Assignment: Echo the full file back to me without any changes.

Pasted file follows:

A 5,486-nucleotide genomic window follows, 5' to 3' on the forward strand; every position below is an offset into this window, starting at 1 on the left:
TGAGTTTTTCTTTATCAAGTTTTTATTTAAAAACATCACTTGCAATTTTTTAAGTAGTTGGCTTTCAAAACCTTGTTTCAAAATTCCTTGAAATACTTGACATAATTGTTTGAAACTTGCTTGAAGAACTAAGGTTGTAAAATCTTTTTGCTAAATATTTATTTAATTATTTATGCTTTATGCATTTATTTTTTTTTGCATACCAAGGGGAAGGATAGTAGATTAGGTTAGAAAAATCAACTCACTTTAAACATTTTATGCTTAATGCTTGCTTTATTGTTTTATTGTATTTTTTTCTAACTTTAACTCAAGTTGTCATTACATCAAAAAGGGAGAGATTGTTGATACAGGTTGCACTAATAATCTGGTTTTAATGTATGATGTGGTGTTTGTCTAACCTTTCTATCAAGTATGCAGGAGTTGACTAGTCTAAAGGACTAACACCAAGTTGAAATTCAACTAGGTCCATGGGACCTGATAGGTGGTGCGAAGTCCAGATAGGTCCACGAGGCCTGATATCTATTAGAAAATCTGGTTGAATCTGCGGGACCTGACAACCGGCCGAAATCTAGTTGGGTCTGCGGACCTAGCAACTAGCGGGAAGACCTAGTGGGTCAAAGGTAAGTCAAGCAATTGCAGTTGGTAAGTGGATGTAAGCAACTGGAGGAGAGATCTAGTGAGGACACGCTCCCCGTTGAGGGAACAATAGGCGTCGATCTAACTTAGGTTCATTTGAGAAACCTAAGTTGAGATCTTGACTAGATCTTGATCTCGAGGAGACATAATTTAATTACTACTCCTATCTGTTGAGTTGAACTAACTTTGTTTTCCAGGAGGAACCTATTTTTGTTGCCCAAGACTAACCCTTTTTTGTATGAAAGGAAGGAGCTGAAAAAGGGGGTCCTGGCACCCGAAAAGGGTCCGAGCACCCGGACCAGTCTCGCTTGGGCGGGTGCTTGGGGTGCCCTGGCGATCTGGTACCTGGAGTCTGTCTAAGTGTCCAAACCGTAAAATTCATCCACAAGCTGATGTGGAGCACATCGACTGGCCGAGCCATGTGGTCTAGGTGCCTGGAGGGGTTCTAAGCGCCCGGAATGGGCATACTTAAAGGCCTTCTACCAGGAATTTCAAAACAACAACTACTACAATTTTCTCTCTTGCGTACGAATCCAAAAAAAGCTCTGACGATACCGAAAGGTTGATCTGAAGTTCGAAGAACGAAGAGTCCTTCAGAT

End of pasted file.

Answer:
A 5,486-nucleotide genomic window follows, 5' to 3' on the forward strand; every position below is an offset into this window, starting at 1 on the left:
TGAGTTTTTCTTTATCAAGTTTTTATTTAAAAACATCACTTGCAATTTTTTAAGTAGTTGGCTTTCAAAACCTTGTTTCAAAATTCCTTGAAATACTTGACATAATTGTTTGAAACTTGCTTGAAGAACTAAGGTTGTAAAATCTTTTTGCTAAATATTTATTTAATTATTTATGCTTTATGCATTTATTTTTTTTTGCATACCAAGGGGAAGGATAGTAGATTAGGTTAGAAAAATCAACTCACTTTAAACATTTTATGCTTAATGCTTGCTTTATTGTTTTATTGTATTTTTTTCTAACTTTAACTCAAGTTGTCATTACATCAAAAAGGGAGAGATTGTTGATACAGGTTGCACTAATAATCTGGTTTTAATGTATGATGTGGTGTTTGTCTAACCTTTCTATCAAGTATGCAGGAGTTGACTAGTCTAAAGGACTAACACCAAGTTGAAATTCAACTAGGTCCATGGGACCTGATAGGTGGTGCGAAGTCCAGATAGGTCCACGAGGCCTGATATCTATTAGAAAATCTGGTTGAATCTGCGGGACCTGACAACCGGCCGAAATCTAGTTGGGTCTGCGGACCTAGCAACTAGCGGGAAGACCTAGTGGGTCAAAGGTAAGTCAAGCAATTGCAGTTGGTAAGTGGATGTAAGCAACTGGAGGAGAGATCTAGTGAGGACACGCTCCCCGTTGAGGGAACAATAGGCGTCGATCTAACTTAGGTTCATTTGAGAAACCTAAGTTGAGATCTTGACTAGATCTTGATCTCGAGGAGACATAATTTAATTACTACTCCTATCTGTTGAGTTGAACTAACTTTGTTTTCCAGGAGGAACCTATTTTTGTTGCCCAAGACTAACCCTTTTTTGTATGAAAGGAAGGAGCTGAAAAAGGGGGTCCTGGCACCCGAAAAGGGTCCGAGCACCCGGACCAGTCTCGCTTGGGCGGGTGCTTGGGGTGCCCTGGCGATCTGGTACCTGGAGTCTGTCTAAGTGTCCAAACCGTAAAATTCATCCACAAGCTGATGTGGAGCACATCGACTGGCCGAGCCATGTGGTCTAGGTGCCTGGAGGGGTTCTAAGCGCCCGGAATGGGCATACTTAAAGGCCTTCTACCAGGAATTTCAAAACAACAACTACTACAATTTTCTCTCTTGCGTACGAATCCAAAAAAAGCTCTGACGATACCGAAAGGTTGATCTGAAGTTCGAAGAACGAAGAGTCCTTCAGAT